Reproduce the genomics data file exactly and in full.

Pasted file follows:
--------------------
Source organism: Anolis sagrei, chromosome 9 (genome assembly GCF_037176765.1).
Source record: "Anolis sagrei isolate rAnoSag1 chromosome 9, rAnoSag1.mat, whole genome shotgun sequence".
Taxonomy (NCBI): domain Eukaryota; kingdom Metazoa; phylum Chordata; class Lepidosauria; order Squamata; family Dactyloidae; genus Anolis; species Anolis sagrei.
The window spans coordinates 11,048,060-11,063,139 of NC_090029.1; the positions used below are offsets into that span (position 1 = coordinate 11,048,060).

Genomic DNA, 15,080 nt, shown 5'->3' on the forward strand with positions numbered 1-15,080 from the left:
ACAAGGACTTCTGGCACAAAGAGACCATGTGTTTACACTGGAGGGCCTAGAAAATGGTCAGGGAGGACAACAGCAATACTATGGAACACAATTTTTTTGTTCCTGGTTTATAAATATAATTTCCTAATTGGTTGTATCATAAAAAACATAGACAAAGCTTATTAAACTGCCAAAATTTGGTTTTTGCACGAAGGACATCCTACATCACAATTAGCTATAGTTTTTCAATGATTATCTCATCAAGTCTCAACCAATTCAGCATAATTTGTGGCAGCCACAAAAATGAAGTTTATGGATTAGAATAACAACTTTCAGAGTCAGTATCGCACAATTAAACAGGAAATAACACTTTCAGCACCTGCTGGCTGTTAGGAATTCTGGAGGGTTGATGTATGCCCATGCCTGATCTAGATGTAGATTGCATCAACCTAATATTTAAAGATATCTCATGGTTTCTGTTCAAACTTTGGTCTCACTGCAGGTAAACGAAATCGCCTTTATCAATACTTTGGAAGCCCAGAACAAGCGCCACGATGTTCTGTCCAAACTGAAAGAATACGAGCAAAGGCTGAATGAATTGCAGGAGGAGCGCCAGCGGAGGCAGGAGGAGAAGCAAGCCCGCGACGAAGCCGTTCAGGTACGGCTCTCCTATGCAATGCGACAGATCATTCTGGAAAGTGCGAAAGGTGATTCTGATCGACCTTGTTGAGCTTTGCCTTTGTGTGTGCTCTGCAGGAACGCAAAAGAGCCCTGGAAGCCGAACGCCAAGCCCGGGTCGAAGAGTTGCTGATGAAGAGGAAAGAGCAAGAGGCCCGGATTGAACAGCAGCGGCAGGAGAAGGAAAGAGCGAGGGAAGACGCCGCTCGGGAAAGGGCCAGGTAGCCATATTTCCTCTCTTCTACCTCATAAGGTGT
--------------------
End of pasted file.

Source organism: Anolis sagrei, chromosome 9 (genome assembly GCF_037176765.1).
Source record: "Anolis sagrei isolate rAnoSag1 chromosome 9, rAnoSag1.mat, whole genome shotgun sequence".
Taxonomy (NCBI): domain Eukaryota; kingdom Metazoa; phylum Chordata; class Lepidosauria; order Squamata; family Dactyloidae; genus Anolis; species Anolis sagrei.
The window spans coordinates 11,048,060-11,063,139 of NC_090029.1; the positions used below are offsets into that span (position 1 = coordinate 11,048,060).

Genomic DNA, 15,080 nt, shown 5'->3' on the forward strand with positions numbered 1-15,080 from the left:
ACAAGGACTTCTGGCACAAAGAGACCATGTGTTTACACTGGAGGGCCTAGAAAATGGTCAGGGAGGACAACAGCAATACTATGGAACACAATTTTTTTGTTCCTGGTTTATAAATATAATTTCCTAATTGGTTGTATCATAAAAAACATAGACAAAGCTTATTAAACTGCCAAAATTTGGTTTTTGCACGAAGGACATCCTACATCACAATTAGCTATAGTTTTTCAATGATTATCTCATCAAGTCTCAACCAATTCAGCATAATTTGTGGCAGCCACAAAAATGAAGTTTATGGATTAGAATAACAACTTTCAGAGTCAGTATCGCACAATTAAACAGGAAATAACACTTTCAGCACCTGCTGGCTGTTAGGAATTCTGGAGGGTTGATGTATGCCCATGCCTGATCTAGATGTAGATTGCATCAACCTAATATTTAAAGATATCTCATGGTTTCTGTTCAAACTTTGGTCTCACTGCAGGTAAACGAAATCGCCTTTATCAATACTTTGGAAGCCCAGAACAAGCGCCACGATGTTCTGTCCAAACTGAAAGAATACGAGCAAAGGCTGAATGAATTGCAGGAGGAGCGCCAGCGGAGGCAGGAGGAGAAGCAAGCCCGCGACGAAGCCGTTCAGGTACGGCTCTCCTATGCAATGCGACAGATCATTCTGGAAAGTGCGAAAGGTGATTCTGATCGACCTTGTTGAGCTTTGCCTTTGTGTGTGCTCTGCAGGAACGCAAAAGAGCCCTGGAAGCCGAACGCCAAGCCCGGGTCGAAGAGTTGCTGATGAAGAGGAAAGAGCAAGAGGCCCGGATTGAACAGCAGCGGCAGGAGAAGGAAAGAGCGAGGGAAGACGCCGCTCGGGAAAGGGCCAGGTAGCCATATTTCCTCTCTTCTACCTCATAAGGTGT